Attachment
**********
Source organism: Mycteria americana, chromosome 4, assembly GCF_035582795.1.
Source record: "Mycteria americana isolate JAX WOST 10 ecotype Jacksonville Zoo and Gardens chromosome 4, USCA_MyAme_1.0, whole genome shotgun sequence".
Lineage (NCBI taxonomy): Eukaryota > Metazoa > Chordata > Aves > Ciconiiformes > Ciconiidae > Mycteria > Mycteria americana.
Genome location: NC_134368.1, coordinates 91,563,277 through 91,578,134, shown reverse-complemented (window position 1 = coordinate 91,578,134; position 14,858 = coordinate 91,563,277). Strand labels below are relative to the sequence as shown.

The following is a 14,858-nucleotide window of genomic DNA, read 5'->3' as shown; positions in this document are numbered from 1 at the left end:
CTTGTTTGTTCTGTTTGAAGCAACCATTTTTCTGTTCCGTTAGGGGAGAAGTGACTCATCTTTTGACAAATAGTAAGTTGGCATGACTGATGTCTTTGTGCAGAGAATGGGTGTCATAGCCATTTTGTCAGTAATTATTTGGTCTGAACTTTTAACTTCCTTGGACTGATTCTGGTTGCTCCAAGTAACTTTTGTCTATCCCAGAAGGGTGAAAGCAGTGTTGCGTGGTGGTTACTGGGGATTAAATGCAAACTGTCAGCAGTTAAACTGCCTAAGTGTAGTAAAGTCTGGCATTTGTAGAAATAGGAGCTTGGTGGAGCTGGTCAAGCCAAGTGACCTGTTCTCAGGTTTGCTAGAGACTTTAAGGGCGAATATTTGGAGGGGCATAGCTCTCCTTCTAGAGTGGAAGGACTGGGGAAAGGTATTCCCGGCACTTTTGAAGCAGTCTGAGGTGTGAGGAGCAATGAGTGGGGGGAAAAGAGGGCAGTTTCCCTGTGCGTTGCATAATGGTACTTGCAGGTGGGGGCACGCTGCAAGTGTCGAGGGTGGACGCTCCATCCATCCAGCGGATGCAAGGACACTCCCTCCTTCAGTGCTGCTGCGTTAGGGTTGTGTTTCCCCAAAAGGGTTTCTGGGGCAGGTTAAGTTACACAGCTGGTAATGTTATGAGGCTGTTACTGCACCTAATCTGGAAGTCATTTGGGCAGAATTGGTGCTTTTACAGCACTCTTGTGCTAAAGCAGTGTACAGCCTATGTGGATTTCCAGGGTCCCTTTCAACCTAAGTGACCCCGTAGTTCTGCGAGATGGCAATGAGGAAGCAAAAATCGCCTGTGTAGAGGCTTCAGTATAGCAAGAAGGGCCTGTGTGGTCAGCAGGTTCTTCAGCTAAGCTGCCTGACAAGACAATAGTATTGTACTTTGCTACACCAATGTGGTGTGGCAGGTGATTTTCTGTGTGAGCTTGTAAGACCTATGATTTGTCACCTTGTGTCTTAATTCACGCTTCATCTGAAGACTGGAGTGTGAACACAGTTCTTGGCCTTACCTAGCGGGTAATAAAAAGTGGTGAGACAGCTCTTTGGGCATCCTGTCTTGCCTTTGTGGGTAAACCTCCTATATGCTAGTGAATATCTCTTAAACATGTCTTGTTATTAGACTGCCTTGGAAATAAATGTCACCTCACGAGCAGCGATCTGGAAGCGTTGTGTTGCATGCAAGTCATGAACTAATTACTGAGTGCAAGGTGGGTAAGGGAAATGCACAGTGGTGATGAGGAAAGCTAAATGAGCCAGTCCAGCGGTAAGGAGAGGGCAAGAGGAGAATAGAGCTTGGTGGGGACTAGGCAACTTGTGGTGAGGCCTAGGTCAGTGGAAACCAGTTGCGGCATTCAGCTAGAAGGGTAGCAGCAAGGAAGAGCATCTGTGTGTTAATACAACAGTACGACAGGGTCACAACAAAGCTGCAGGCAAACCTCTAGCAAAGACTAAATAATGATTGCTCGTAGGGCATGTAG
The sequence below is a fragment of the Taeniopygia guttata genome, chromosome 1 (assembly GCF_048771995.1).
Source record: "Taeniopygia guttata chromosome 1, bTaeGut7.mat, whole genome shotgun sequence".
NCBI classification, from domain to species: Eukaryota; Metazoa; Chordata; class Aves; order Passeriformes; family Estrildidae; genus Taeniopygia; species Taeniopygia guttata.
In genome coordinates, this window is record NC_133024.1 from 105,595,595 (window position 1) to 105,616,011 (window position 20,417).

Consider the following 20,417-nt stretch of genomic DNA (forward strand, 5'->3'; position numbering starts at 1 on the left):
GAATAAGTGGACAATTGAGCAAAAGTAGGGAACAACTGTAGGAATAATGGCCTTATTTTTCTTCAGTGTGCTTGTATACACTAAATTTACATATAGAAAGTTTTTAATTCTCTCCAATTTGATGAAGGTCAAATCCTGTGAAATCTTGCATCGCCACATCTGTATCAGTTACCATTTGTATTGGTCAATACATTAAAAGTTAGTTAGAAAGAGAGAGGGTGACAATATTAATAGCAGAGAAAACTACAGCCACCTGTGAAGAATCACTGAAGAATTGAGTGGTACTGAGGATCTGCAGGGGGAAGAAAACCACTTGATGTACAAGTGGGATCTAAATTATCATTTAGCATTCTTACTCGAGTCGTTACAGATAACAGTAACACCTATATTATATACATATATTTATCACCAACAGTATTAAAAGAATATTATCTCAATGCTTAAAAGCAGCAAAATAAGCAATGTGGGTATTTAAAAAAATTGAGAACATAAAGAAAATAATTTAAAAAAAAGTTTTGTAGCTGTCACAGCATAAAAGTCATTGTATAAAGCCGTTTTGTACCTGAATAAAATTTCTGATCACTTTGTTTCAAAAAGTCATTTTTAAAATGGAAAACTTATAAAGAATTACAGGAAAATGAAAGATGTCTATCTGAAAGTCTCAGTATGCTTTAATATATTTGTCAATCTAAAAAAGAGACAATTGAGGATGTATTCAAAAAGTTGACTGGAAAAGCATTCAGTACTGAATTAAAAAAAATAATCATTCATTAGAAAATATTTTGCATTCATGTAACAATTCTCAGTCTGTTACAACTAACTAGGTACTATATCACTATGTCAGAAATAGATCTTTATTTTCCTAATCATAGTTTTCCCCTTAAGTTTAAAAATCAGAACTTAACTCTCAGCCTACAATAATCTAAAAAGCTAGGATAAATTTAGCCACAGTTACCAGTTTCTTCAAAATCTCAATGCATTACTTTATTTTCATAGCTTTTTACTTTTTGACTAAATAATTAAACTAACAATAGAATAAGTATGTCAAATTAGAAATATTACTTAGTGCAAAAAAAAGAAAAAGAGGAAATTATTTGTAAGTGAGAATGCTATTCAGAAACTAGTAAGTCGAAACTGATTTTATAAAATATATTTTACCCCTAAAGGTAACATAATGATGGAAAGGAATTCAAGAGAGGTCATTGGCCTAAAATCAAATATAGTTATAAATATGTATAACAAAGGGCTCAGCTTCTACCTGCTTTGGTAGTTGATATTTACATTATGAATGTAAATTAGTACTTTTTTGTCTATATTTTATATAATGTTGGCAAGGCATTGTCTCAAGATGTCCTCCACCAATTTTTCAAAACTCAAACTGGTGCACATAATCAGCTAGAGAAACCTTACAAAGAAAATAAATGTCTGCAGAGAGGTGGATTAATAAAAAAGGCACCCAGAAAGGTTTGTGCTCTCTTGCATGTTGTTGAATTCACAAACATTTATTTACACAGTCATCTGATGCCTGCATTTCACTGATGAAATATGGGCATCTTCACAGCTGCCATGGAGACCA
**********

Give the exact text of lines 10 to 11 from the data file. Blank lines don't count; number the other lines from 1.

In genome coordinates, this window is record NC_133024.1 from 105,595,595 (window position 1) to 105,616,011 (window position 20,417).

Consider the following 20,417-nt stretch of genomic DNA (forward strand, 5'->3'; position numbering starts at 1 on the left):